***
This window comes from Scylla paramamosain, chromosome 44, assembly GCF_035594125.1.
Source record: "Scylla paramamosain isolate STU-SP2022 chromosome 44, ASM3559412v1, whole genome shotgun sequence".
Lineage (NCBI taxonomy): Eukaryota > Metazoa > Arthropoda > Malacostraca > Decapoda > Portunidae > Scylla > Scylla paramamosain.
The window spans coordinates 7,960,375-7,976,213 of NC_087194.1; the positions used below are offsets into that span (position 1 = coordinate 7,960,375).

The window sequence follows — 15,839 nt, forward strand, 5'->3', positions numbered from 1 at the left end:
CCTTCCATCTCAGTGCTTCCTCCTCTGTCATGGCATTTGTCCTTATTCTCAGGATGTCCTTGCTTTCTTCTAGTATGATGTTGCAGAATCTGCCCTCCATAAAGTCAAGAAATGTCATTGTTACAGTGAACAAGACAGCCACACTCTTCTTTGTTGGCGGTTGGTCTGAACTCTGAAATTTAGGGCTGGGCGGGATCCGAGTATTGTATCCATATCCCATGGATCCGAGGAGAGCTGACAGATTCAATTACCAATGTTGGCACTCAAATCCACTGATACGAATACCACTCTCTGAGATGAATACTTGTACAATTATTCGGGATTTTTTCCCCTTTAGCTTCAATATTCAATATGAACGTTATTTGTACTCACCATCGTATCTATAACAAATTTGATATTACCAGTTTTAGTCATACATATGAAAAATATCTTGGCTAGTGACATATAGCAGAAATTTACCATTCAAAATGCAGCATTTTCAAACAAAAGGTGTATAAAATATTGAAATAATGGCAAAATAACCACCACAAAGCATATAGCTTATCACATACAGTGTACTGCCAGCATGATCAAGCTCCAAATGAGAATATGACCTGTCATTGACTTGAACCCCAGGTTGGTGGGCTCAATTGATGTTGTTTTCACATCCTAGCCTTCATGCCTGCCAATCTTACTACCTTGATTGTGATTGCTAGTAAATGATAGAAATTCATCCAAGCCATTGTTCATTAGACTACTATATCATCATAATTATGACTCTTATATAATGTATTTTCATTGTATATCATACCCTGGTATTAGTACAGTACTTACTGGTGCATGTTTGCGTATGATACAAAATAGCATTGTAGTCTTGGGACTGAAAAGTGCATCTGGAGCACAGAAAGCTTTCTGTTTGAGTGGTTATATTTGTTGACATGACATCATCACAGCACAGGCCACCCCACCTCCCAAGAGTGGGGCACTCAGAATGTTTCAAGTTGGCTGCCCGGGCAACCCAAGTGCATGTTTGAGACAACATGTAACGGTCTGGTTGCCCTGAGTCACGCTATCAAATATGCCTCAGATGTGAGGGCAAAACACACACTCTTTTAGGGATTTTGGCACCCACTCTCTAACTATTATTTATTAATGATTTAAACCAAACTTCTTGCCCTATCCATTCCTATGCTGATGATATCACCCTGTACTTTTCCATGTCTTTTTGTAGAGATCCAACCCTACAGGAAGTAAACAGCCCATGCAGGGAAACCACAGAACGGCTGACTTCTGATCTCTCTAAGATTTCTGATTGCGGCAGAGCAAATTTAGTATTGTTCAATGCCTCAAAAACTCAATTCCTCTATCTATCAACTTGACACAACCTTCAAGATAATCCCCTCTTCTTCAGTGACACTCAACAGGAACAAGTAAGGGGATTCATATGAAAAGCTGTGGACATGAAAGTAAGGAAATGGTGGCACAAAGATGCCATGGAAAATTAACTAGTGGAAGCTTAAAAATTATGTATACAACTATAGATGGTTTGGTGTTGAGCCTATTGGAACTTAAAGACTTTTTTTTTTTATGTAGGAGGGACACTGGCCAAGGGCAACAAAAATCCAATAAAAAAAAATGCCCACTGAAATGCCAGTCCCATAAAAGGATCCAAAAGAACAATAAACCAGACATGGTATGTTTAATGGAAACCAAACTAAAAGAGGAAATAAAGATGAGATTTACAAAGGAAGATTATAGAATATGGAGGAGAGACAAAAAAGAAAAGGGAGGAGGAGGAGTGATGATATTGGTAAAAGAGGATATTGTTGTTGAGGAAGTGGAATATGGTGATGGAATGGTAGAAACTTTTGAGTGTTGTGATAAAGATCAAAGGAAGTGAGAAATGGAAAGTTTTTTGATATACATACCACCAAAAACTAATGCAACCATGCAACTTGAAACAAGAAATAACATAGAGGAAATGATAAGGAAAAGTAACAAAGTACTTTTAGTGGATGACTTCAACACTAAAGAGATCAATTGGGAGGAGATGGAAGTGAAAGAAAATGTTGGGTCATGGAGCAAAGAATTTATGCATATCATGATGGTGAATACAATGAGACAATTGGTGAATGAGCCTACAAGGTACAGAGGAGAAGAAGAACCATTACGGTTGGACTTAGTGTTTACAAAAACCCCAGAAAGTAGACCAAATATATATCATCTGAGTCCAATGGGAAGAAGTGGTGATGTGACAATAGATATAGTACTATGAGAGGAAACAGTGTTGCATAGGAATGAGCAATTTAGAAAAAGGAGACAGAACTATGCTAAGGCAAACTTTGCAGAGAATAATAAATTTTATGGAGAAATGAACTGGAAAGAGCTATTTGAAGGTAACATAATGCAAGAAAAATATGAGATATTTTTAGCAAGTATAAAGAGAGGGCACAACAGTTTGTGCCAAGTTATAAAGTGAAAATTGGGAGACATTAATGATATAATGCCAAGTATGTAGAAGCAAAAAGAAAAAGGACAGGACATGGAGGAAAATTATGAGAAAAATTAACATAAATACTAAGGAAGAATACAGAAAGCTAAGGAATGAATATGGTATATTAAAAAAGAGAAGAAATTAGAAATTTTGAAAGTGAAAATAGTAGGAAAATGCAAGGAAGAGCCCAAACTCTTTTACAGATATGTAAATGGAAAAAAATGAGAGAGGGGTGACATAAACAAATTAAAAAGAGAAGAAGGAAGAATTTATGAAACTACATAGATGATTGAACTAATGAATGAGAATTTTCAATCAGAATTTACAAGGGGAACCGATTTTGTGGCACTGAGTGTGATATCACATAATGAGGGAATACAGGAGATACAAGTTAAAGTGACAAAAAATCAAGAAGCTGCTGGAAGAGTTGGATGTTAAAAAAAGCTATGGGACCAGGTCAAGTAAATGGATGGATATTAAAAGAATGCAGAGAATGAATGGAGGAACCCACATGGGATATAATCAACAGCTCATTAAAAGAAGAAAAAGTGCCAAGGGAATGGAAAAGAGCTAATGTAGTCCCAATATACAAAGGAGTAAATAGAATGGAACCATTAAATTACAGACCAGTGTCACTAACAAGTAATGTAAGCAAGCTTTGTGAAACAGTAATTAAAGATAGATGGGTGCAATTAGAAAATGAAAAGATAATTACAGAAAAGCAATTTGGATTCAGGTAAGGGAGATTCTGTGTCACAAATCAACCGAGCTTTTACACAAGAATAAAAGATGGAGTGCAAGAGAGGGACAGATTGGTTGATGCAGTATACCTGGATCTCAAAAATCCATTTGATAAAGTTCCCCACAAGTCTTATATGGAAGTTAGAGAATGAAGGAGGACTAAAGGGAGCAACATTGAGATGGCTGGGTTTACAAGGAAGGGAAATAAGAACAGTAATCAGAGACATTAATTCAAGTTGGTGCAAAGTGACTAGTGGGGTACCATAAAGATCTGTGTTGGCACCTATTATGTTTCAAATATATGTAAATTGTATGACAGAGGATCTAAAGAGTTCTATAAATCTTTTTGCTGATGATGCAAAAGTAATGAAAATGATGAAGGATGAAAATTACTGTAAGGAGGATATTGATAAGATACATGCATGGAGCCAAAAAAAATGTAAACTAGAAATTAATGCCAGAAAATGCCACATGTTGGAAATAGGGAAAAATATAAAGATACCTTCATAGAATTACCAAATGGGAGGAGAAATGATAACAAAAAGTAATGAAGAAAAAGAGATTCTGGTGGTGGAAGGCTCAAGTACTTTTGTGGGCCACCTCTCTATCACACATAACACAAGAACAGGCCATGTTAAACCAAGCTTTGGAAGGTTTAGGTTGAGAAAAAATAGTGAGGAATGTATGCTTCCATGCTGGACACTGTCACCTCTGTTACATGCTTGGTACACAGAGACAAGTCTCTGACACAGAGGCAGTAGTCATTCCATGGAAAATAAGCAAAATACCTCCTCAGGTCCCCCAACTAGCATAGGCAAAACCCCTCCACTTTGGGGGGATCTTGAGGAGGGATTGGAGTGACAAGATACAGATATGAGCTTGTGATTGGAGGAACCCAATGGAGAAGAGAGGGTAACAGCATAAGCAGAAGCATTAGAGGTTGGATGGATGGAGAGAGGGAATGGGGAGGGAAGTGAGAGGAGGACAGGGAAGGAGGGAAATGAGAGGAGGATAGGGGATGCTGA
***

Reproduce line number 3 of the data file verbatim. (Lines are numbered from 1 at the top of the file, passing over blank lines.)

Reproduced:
Lineage (NCBI taxonomy): Eukaryota > Metazoa > Arthropoda > Malacostraca > Decapoda > Portunidae > Scylla > Scylla paramamosain.